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Posted: May 12, 2010
Micro-electromechanical systems accurately align optical components on a silicon microchip
(Nanowerk News) All optics research requires precise alignment of optical components to ensure that light passes efficiently from one element to the next. At the micro-scale, however, the process is much more delicate and complicated. Now, an alignment mechanism integrated onto a silicon chip to allow quick and cheap optical optimization has been demonstrated by Qingxin Zhang and co-workers from the A*STAR Institute of Microelectronics in Singapore ("A Silicon Platform With MEMS Active Alignment Function and Its Potential Application in Si-Photonics Packaging").
Zhang and his team used a micro-electromechanical system (MEMS) to precisely align a laser diode made from a semiconductor, either InGaAsP or InGaAIAs, with a silicon photonic circuit. While silicon has had unrivalled success in the electronics industry, the same is not true for photonics applications owing to its poor light-emitting capacity. This means that lasers made from another type of semiconductor must be mounted onto the chip. Ensuring that such emitters line up with the silicon components often requires expensive, high-precision mechanical translation stages. “An integrated approach offers lower processing cost and higher device performance than traditional silicon–photonics packaging,” notes Zhang.
Figure 1: A laser diode and a photonic integrated circuit (IC) sit on a MEMS platform. Mechanical actuators on the platform move a spherical lens so that it efficiently couples the laser light into a silicon waveguide on the IC chip.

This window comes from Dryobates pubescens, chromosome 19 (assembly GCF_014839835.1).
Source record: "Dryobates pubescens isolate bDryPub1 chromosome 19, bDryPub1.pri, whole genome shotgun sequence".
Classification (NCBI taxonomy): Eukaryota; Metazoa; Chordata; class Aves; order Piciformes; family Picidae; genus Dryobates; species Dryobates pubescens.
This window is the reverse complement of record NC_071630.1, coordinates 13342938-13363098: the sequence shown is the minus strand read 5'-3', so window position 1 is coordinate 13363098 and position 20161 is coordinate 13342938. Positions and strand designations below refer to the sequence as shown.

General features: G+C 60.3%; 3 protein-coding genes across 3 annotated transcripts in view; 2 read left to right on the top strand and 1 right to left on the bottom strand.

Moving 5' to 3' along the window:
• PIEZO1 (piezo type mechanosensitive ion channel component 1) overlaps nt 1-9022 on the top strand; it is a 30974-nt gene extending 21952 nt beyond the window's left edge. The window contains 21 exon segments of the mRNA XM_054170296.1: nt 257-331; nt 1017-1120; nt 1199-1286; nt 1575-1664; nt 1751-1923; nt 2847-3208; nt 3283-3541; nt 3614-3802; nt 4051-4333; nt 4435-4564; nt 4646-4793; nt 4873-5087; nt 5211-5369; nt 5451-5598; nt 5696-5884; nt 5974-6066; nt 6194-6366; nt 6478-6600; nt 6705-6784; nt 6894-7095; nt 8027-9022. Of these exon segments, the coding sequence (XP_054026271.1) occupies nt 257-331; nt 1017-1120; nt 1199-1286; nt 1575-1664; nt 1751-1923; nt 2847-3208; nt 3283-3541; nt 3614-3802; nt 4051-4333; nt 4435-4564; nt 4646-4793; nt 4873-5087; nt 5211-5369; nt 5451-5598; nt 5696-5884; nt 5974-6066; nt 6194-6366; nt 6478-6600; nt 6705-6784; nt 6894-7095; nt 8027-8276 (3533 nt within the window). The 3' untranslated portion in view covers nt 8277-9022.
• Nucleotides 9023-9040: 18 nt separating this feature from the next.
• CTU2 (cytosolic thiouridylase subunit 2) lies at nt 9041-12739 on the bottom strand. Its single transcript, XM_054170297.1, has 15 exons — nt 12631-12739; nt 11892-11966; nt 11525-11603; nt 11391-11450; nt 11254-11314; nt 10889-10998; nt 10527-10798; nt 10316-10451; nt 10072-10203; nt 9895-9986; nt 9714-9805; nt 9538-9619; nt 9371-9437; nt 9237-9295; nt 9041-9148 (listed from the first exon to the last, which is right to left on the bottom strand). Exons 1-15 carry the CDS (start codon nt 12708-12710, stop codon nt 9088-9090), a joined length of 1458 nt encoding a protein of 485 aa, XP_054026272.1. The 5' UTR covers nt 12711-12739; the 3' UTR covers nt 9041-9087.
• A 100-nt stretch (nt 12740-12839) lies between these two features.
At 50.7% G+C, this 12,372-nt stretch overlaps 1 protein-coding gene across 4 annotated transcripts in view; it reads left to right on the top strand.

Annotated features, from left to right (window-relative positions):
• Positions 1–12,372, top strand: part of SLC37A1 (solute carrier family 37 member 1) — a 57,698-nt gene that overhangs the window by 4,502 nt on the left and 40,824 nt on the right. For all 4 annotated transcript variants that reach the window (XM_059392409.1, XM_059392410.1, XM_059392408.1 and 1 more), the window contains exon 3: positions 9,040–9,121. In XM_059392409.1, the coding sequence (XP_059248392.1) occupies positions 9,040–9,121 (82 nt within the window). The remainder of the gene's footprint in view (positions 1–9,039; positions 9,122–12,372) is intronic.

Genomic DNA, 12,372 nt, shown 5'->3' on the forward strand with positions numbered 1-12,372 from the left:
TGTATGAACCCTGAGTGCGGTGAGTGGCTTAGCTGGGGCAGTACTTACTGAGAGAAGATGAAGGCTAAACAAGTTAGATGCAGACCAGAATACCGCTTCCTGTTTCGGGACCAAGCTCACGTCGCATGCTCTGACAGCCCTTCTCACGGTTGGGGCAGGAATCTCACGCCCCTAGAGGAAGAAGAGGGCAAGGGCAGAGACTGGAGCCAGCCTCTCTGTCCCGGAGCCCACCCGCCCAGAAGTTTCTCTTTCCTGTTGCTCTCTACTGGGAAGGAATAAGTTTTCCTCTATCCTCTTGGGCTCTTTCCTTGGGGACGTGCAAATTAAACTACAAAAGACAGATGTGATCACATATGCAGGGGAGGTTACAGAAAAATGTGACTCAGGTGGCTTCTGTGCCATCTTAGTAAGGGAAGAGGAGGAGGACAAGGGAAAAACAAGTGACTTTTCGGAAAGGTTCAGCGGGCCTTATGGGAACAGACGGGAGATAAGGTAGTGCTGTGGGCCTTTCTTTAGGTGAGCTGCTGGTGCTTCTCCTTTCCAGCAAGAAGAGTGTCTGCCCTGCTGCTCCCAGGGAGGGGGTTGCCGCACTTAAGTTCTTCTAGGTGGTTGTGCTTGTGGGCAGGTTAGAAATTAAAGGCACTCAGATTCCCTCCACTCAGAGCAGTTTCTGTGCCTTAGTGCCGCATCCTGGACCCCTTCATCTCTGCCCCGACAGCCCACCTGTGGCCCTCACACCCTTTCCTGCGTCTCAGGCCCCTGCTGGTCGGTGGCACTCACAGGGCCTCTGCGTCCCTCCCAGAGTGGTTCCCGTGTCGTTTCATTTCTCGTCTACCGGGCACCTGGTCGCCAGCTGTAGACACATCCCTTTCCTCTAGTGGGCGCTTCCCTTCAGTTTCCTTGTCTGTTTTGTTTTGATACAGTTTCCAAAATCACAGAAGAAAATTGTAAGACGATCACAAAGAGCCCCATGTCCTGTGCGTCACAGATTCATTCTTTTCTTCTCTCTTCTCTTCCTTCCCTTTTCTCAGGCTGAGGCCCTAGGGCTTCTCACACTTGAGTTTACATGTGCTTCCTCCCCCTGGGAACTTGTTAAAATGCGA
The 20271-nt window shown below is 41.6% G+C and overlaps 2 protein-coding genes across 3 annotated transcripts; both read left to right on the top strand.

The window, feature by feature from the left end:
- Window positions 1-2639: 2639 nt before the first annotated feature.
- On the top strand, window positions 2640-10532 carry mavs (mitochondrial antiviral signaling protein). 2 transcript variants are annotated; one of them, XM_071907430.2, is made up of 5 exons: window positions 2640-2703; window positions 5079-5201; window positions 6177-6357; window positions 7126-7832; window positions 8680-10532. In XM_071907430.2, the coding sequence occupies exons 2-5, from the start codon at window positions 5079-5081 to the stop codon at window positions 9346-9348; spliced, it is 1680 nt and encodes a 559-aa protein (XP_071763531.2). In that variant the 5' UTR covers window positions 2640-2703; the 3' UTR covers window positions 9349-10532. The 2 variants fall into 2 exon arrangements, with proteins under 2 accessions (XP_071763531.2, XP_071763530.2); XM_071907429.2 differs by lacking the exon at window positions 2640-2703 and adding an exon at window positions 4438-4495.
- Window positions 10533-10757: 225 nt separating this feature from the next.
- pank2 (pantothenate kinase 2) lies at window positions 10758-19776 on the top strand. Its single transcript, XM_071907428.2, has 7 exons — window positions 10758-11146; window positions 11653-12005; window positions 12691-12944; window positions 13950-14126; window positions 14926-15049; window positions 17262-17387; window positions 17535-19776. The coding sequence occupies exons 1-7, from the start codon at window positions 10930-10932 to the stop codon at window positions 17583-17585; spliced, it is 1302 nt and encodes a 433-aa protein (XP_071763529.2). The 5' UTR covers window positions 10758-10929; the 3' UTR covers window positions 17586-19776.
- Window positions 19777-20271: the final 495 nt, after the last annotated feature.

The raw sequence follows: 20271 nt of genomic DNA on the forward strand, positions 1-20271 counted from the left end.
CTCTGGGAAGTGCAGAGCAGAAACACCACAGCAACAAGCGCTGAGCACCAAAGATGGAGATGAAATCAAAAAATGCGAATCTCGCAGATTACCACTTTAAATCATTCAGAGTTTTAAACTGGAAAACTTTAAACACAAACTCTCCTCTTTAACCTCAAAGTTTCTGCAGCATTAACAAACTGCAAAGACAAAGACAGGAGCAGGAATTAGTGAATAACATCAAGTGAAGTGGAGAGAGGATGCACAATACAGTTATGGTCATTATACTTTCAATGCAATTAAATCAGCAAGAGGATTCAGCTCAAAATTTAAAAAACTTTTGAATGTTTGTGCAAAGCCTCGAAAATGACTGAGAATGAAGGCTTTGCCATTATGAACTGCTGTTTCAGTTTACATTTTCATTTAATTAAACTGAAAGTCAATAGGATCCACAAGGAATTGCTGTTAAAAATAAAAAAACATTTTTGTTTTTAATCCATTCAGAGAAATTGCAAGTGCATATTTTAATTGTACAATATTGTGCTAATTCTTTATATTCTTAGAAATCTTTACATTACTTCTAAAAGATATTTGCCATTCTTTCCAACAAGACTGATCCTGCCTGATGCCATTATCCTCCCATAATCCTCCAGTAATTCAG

MEMS are micrometer-scale mechanical actuators that move in response to thermal expansion induced by an applied voltage. “A MEMS platform can be applied to hybrid integrated silicon photonics for applications that combine both optical transmitters and transceivers,” explains Zhang.
He and his co-workers used two actuators to position a spherical glass lens so that it coupled the light from a near-infrared laser diode into a silicon waveguide (Fig. 1). The ball lens sat in a groove between the two actuator arms. When the arms slid in the same direction, they moved the ball left or right by up to 50 micrometers with a precision better than 0.1 micrometers. When they moved in opposite directions, the ball travelled either up or down. This gave the researchers two-axis position control of the lens. The voltage needed for this was modest at no more than 25 V.
Four more actuators locked the main positioning arms into place once the researchers had optimized optical coupling. They tested this pinning mechanism by subjecting their device to 2 kHz vibrations with a force equal to ten times that of gravity. The lens moved less than 0.1 micrometer.
According to Zhang, the next stage in the development of this technology is to control motion in a third direction: moving the lens towards or away from the laser.